© 2024 Texas Public Radio
Real. Reliable. Texas Public Radio.
Play Live Radio
Next Up:
0:00 0:00
Available On Air Stations

Fronteras Extra: Building Bridges Across Borders

Andrew Selee, president of the Migration Policy Institute, a Washington D.C.-based think tank that supports liberal immigration policies, is also the author of “Vanishing Frontiers: The Forces Driving Mexico and the United States Together.”

In the book, Selee explains how the relationship between Mexico and the U.S. has evolved in the 25 years since the passage of the North American Free Trade Agreement.

Credit Wikimedia Commons / Rnieders
Tijuana cross-border terminal modular design concept presented at the Partnership for Prosperity Washington, D.C. 2002.

Selee said a pedestrian bridge connecting San Diego to the Tijuana airport is the perfect metaphor for the bond between the two countries. It went into operation in 2015.

“San Diego had been looking to build a new airport because the current airport is small, it has one runway, it’s in the middle of downtown, and you can’t get long-distance flights out of that airport,” Selee said. “They decided instead that they’d join forces with Tijuana because Tijuana has a much larger airport; it’s right on the border.”

The Tijuana airport already had international flights to China, Japan, and Korea, he said, “and so instead of building a new airport, all they had to do was build a bridge across the border to the Tijuana airport,” he said.

Selee said the bridge is the “ultimate symbol of how two cities that at one point seemed so far apart, actually solved a common problem and connected each other in a physical way.”  

Selee also describes an incident in which the Mexican Army set foot in the U.S. for only the second time since the Mexican-American War.


Credit Petty Officer 2nd Class Michael Sandberg, U.S. Navy
Mexican marines and U.S. Navy sailors cleaning up debris outside of a hurricane-stricken Mississippian elementary school in September 2005.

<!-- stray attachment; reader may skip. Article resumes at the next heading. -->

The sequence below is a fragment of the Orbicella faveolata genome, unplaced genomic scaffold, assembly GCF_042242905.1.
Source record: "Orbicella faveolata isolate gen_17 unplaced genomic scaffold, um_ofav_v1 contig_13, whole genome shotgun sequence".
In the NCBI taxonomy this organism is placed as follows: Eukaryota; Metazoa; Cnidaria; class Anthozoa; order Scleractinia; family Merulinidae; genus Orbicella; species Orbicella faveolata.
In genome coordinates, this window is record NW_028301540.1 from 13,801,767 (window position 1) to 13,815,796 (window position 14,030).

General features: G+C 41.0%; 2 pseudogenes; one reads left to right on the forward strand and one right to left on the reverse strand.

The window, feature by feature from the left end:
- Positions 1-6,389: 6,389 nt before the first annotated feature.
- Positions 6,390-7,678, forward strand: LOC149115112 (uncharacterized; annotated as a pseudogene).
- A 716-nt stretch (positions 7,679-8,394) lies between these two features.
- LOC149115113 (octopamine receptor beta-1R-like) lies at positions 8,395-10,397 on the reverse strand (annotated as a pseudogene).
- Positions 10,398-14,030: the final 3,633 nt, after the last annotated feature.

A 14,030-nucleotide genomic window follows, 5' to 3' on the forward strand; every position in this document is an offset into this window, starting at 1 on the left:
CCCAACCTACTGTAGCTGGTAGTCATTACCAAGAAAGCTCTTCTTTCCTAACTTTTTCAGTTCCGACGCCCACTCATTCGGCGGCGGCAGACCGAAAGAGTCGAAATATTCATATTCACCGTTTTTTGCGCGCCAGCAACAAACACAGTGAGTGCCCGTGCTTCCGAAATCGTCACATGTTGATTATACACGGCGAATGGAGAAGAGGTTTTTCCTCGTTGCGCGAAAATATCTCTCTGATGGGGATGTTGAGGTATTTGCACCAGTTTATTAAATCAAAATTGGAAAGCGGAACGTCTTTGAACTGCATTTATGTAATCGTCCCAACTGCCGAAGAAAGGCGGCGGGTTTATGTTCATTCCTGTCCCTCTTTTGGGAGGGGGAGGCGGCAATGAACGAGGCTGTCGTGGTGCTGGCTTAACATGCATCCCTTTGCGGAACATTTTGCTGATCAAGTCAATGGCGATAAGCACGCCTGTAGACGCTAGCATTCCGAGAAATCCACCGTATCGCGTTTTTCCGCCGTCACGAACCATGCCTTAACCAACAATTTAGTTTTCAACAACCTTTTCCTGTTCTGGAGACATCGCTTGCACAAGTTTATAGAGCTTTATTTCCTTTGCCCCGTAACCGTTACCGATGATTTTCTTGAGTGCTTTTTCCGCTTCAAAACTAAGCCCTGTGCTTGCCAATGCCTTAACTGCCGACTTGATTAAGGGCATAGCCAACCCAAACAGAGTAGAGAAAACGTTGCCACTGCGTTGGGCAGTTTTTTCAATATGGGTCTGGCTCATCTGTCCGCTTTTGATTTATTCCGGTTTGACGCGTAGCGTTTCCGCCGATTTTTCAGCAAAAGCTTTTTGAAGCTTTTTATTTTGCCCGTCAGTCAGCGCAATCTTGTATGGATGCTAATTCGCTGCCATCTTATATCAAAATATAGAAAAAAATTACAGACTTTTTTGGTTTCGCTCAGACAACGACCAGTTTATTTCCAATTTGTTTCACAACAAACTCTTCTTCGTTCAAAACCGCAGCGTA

Selee said the Mexican military distrusted the U.S. and vice versa. But when Hurricane Katrina struck in 2005, the Mexican government offered to send the Mexican army to provide assistance, which started unprecedented negotiations between Stephen Kelly, second in command at the U.S. Embassy in Mexico City, and his Mexican counterpart Bosco Martí.

Kelly had told Martí that they had just turned German assistance away because they didn’t follow the right protocol.

“There’s a pause on the phone and Bosco says to him, ‘The army is actually on the way’ — something to that extent,” Selee said. “The Mexican government has already sent the army and they’re marching towards the border.”

After some frantic phone calls, Selee said: “They realize this is an opportunity not to be missed, that here’s a chance for Mexico to do something to help the U.S. to break the tension in the relationship, in the security relationship. And so they break through every bureaucratic hurdle you can imagine, and by the time the army gets to the border, they have the clearance to get across.”

Norma Martinez can be reached by email at norma@tpr.org and on Twitter @NormDog1

Lauren Terrazas can be reached at lauren@tpr.org and on Twitter at @terrazas_lauren
Norma Martinez can be reached at norma@tpr.org and on Twitter at @NormDog1